by Julia Pierrepont III
After winning the Palme D’Or, a Screen Actors Guild Award, a Golden Globe, two British Academy of Film and Television Awards, a Writer’s Guild of America Award and an American Cinema Editor Award, “Parasite,” South Korean director Bong Joon-ho’s black comedy thriller and morality tale may be cruising toward an Oscar.
In a triumph for fine filmmaking no matter where it’s made, “Parasite,” has taken the global box office and critics by storm.
It opened in limited release with a 393,216 U.S. dollars weekend, resulting in, according to Variety, a record-breaking, “best ever” opening per-screen-average-revenue for a foreign language film in the United States. It even beat the per-screen-average-revenue record previously set by Hollywood’s homegrown darling, “La La Land.” Then it went on to gross more than 33 million dollars in North America and a princely 163 million dollars globally — not bad for a plucky foreign indie.
Commercially-viable and adroitly-written dramas on the weighty subject of class war between the “have nots” and the “have way too much” are hardly box office gold in the United States, where audience preferences tend more toward blockbuster, bicep-bulging, spandex-wearing superhero fare or family-friendly Disney musicals.
But as a foreign drama, the list of hurdles “Parasite” has had to overcome to garner international eyeballs and critical acclaim was exponentially higher, and one begins to see just what a miracle this surprise hit from the other side of the world really is.
Foreign films face a steep language barrier that prevents easy watching for native English-speakers who are notoriously resistant to watching films in a foreign language. This is largely due to that daunting obstacle that “Parasite’s” writer and director, Bong Joon-ho, referred to as, “the 1-inch barrier of subtitles.”
“Unlike audiences in other countries, American audiences don’t grow up going to see foreign films,” Clayton Dube, director of USC’s U.S.-China Institute, explained to Xinhua. “People in many other places have foreign films as part of their entertainment diet from an early age.”
In addition to that, the film is not just foreign, it’s Asian, from South Korea, not Europe. Asian films face additional hurdles due to the unique differences in Western and Eastern culture which can make storylines and cultural nuances opaque to Western viewers and more difficult to be understood and appreciated.
“We don’t always laugh in the same things or appreciate the tension or other emotions in a particular situation,” Dube said.
But “Parasite” has managed to break through those formidable barriers with its run-away box office success and to engender a veritable love-fest with film critics, industry leaders and the top film organizations around the world.
Bolting out of the gate last May, “Parasite” made history by becoming the first Korean film to win the coveted Palme D’Or – the prestigious Cannes Film Festival’s highest honor. The film made history again as the first foreign language film to win the Screen Actors Guild’s top award for Outstanding Performance by a Cast in a Motion Picture. It also won Best Foreign Language film at the Hollywood Foreign Press Association’s prestigious Golden Globes; then it won Best Film Not in the English Language and Best Original Screenplay at the British Academy of Film and Television Award in Britain, and nabbed the American Cinema Editor’s highest film editing award too.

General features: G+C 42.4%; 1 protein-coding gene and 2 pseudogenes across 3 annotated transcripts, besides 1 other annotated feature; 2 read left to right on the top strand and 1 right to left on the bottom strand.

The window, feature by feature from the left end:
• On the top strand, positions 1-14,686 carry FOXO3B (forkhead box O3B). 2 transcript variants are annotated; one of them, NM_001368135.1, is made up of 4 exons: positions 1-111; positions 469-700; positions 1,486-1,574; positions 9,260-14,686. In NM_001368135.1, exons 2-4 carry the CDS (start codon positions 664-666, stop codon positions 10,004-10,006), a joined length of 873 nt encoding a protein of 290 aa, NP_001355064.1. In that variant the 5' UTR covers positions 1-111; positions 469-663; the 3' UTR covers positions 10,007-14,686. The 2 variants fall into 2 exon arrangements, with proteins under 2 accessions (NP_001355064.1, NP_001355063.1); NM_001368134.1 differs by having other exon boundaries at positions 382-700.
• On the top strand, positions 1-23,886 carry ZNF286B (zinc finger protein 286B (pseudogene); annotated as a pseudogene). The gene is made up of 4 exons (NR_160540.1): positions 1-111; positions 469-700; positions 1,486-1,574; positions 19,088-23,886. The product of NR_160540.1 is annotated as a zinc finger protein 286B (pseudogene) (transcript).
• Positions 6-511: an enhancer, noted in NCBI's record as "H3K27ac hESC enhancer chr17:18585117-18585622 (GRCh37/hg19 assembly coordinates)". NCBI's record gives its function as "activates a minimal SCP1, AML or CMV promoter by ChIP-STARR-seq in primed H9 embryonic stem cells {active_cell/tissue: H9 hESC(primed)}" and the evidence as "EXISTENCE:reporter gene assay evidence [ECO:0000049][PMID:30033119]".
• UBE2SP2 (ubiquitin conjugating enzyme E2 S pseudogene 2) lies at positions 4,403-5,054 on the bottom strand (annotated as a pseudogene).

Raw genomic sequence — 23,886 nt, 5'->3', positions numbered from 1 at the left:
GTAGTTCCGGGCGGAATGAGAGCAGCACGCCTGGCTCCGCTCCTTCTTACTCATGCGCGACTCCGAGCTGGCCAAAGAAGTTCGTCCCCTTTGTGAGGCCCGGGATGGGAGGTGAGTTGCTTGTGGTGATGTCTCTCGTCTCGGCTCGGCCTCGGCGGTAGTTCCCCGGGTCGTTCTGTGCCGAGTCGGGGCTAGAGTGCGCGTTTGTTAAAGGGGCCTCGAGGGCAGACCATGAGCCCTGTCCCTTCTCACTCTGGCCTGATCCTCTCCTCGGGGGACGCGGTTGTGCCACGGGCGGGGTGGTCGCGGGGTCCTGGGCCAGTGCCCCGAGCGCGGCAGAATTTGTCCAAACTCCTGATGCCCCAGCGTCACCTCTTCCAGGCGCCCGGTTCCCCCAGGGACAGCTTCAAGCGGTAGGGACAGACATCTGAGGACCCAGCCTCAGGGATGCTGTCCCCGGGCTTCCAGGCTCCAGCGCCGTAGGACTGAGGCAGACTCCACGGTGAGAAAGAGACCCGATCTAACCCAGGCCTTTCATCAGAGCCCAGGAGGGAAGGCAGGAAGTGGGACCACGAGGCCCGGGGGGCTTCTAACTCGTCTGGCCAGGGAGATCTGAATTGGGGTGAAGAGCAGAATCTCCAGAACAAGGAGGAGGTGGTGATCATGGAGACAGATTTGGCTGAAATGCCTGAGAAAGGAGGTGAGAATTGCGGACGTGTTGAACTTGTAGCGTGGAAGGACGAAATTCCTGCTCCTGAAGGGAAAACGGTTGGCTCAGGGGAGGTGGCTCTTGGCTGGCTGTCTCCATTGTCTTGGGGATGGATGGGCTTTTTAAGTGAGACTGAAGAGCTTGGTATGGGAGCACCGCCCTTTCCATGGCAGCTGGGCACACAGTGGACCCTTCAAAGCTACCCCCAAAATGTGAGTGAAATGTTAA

Add to that, Hollywood’s Directors Guild of America (DGA), Producers Guild of America (PGA), and Art Directors Guild (ADG) have all also nominated it for their top honors, giving “Parasite” commercial visibility and artistic recognition and acceptance rarely seen outside of Hollywood.
At the Writers Guild of America Awards, co-authors, Han Jin-won and Bong Joon-ho won “Best Original Screenplay” – the guild’s top honor.
“This was the first project I wrote with director Bong Joon-ho,” writer, Han Jin-won told Xinhua. “And it was great for me because he let me write freely.”
In fact, IMDB reports that the “unstoppable tsunami” of “Parasite” has resulted in 163 nominations worldwide and 157 wins. That’s success by any measure.
It’s also worthy of note that “Parasite” has been chosen as one of the Top Ten films of 2019 by a parade of industry leaders and influencers, including, LA Times, NY Times, Forbes,
The Wall Street Journal, Time Magazine, Hollywood Reporter, Rotten Tomatoes, New York Post, RogerEbert.com, People Magazine, Rolling Stone, USA Today, and many more.
Lee Sun-Kyun, co-star in the movie, told Xinhua, “There are so many great films from foreign countries, from Asian countries. I hope there will be opportunity for a lot more foreign language films next year.”
But the biggest prize for “Parasite” may be yet to come: the Oscars, scheduled to be awarded by the Academy of Motion Pictures Arts and Sciences on Sunday.
Making more cinematic history, “Parasite” is the first South Korean-made film to be nominated for the Academy Award for Best Picture at the upcoming 92nd Academy Awards.
Astonishingly, it has nabbed six Oscar nominations, including the Academy’s top prizes, Best Picture, Best Director and Best International Feature Film, much like Mexican film director Alfonso Cuaron did with his biopic, “Roma,” last year.
When asked by Xinhua if he thought an Oscar was in store for them, the film’s star, Song Kang-ho, replied, “This film resonates well around the world because these days every society has problems with ‘the haves’ and ‘the have nots’ existing side-by-side with one another. But as to the Oscars, who can say?” Enditem